People who received their vaccine were also significantly less likely to require hospitalization.
A recent study conducted by investigators from the University of Michigan has discovered that those who received a flu shot last season were significantly less likely to test positive for an infection with COVID-19. Results from the study were published in the American Journal of Infection Control.
"It's powerful to give providers another tool to encourage their patients to take advantage of available, effective, safe immunizations," Carmel Ashur, a co-first author on the study said.
For the study, the investigators reviewed more than 27,000 medical charts from patients who were tested for COVID-19 between March and July of 2020. Of those, 13,000 received a flu shot the previous year and 14,000 did not receive one.
Findings showed that of those who did get the flu shot, 4% tested positive for COVID-19, compared to 5% of those who did not receive the flu vaccine the previous year. After controlling for variables including gender, race, ethnicity, age, smoking status and BMI, the association remained significant.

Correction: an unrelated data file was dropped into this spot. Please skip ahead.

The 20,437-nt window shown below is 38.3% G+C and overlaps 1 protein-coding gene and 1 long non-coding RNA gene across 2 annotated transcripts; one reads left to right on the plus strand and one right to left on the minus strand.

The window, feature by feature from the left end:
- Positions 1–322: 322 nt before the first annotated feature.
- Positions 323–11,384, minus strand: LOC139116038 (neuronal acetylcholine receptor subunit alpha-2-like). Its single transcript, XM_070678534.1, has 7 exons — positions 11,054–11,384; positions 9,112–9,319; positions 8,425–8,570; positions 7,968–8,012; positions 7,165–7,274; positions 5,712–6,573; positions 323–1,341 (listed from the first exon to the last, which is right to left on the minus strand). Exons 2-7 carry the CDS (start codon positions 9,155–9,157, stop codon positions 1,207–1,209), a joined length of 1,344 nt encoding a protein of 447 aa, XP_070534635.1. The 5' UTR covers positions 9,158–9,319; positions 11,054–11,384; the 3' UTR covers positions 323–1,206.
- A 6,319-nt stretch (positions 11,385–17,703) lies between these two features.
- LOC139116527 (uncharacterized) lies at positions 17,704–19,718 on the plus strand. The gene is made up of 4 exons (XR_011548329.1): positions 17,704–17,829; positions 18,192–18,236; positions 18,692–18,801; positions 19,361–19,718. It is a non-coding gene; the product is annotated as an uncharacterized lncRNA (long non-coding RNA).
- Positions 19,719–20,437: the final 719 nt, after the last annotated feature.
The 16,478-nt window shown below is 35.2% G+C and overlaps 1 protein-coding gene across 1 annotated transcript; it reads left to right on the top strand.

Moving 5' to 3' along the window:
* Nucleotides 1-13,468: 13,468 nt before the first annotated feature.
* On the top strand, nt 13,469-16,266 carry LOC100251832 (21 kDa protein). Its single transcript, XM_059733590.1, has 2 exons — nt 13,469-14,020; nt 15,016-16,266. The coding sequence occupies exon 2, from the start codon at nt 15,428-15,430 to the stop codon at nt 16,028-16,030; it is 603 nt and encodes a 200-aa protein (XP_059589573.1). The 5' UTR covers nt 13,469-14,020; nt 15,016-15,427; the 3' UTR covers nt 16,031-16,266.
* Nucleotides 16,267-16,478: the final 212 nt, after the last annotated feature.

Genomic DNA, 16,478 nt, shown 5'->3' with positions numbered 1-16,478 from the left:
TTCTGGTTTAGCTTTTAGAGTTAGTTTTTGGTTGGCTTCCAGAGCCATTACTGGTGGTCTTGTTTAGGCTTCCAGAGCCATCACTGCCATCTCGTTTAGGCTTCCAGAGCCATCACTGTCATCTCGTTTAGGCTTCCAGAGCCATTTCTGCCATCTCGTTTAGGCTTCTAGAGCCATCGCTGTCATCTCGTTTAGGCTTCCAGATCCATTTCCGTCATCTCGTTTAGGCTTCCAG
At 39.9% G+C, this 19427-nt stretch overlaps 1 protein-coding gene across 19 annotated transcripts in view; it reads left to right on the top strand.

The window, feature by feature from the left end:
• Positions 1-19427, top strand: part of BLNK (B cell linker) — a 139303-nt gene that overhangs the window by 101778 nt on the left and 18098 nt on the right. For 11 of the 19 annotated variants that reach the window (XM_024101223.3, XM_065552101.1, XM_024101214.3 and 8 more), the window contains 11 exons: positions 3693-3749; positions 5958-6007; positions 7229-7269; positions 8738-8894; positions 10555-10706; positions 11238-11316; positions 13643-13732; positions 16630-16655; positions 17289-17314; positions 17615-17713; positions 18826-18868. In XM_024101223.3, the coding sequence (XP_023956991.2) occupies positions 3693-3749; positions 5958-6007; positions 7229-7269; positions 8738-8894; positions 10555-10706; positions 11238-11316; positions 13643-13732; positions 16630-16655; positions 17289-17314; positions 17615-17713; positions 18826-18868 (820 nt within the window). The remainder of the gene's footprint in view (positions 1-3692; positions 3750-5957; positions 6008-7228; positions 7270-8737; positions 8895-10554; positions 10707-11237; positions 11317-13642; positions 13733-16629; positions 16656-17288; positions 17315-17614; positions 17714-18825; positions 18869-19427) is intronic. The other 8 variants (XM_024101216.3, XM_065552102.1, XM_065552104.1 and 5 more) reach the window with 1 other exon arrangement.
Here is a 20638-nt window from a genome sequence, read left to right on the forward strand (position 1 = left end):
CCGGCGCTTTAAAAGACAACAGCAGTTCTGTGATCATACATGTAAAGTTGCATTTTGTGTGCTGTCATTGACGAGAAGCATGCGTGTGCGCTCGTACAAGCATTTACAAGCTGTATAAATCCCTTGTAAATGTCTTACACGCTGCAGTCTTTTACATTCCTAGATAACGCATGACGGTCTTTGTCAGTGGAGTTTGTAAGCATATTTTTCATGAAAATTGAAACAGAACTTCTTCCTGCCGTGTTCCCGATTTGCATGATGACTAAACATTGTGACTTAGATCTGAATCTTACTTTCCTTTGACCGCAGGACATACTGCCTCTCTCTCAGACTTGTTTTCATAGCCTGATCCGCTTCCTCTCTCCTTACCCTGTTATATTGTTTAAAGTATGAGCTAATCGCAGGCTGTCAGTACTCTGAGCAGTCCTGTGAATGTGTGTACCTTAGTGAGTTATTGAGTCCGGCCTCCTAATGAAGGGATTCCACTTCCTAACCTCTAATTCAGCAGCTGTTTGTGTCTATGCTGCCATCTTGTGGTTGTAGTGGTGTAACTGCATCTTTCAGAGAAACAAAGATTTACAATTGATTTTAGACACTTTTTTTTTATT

Though these results are promising, the mechanism underlying the association is not yet fully clear.
"It is possible that patients who receive their flu vaccine are also people who are practicing more social distancing and following CDC guidelines,” Marion Hofmann Bowman, senior author on the study said. “However, it is also plausible that there could be a direct biological effect of the flu vaccine on the immune system relevant for the fight against SARS-CoV-2 virus."
Prospective longitudinal studies that are looking to examine the effect of the flu vaccine on respiratory illness are currently ongoing, including the Household Influenza Vaccine Evaluation (HIVE) study through the University of Michigan's School of Public Health.
"Instead of a concerning connection between COVID-19 and the flu shot, our publication provides more confidence that getting your flu shot is associated with staying out of the hospital for COVID-19," Hofmann said.